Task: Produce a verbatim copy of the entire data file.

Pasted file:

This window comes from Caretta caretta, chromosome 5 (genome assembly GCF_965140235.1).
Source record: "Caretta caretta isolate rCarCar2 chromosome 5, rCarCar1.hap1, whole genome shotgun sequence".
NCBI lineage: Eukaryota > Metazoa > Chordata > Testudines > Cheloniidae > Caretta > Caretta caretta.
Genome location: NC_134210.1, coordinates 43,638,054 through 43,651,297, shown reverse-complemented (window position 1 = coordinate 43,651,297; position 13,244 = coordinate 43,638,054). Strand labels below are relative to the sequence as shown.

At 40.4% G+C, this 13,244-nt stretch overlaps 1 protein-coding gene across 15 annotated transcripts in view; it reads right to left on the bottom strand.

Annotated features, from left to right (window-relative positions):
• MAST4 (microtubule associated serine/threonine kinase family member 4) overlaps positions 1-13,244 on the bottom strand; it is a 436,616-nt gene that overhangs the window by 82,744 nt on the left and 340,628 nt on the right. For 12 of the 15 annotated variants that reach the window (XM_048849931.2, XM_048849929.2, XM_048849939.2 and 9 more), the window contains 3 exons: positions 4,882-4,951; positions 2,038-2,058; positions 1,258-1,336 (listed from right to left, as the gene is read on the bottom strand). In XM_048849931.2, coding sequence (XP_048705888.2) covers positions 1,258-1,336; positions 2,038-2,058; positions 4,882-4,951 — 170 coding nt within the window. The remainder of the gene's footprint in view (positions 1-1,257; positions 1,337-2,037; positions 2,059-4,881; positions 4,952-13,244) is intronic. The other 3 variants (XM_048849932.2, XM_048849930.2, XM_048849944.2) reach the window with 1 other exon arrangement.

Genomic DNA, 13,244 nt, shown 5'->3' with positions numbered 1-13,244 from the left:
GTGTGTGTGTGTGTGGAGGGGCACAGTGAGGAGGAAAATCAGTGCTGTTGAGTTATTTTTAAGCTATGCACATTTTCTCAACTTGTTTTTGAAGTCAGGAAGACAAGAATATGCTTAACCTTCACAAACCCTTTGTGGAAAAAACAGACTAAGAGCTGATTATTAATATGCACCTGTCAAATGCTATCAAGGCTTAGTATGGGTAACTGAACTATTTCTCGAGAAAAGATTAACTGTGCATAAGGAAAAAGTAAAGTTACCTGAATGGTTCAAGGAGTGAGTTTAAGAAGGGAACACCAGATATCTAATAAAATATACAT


This window comes from Caretta caretta, chromosome 5 (genome assembly GCF_965140235.1).
Source record: "Caretta caretta isolate rCarCar2 chromosome 5, rCarCar1.hap1, whole genome shotgun sequence".
NCBI lineage: Eukaryota > Metazoa > Chordata > Testudines > Cheloniidae > Caretta > Caretta caretta.
Genome location: NC_134210.1, coordinates 43,638,054 through 43,651,297, shown reverse-complemented (window position 1 = coordinate 43,651,297; position 13,244 = coordinate 43,638,054). Strand labels below are relative to the sequence as shown.

At 40.4% G+C, this 13,244-nt stretch overlaps 1 protein-coding gene across 15 annotated transcripts in view; it reads right to left on the bottom strand.

Annotated features, from left to right (window-relative positions):
• MAST4 (microtubule associated serine/threonine kinase family member 4) overlaps positions 1-13,244 on the bottom strand; it is a 436,616-nt gene that overhangs the window by 82,744 nt on the left and 340,628 nt on the right. For 12 of the 15 annotated variants that reach the window (XM_048849931.2, XM_048849929.2, XM_048849939.2 and 9 more), the window contains 3 exons: positions 4,882-4,951; positions 2,038-2,058; positions 1,258-1,336 (listed from right to left, as the gene is read on the bottom strand). In XM_048849931.2, coding sequence (XP_048705888.2) covers positions 1,258-1,336; positions 2,038-2,058; positions 4,882-4,951 — 170 coding nt within the window. The remainder of the gene's footprint in view (positions 1-1,257; positions 1,337-2,037; positions 2,059-4,881; positions 4,952-13,244) is intronic. The other 3 variants (XM_048849932.2, XM_048849930.2, XM_048849944.2) reach the window with 1 other exon arrangement.

Genomic DNA, 13,244 nt, shown 5'->3' with positions numbered 1-13,244 from the left:
GTGTGTGTGTGTGTGGAGGGGCACAGTGAGGAGGAAAATCAGTGCTGTTGAGTTATTTTTAAGCTATGCACATTTTCTCAACTTGTTTTTGAAGTCAGGAAGACAAGAATATGCTTAACCTTCACAAACCCTTTGTGGAAAAAACAGACTAAGAGCTGATTATTAATATGCACCTGTCAAATGCTATCAAGGCTTAGTATGGGTAACTGAACTATTTCTCGAGAAAAGATTAACTGTGCATAAGGAAAAAGTAAAGTTACCTGAATGGTTCAAGGAGTGAGTTTAAGAAGGGAACACCAGATATCTAATAAAATATACAT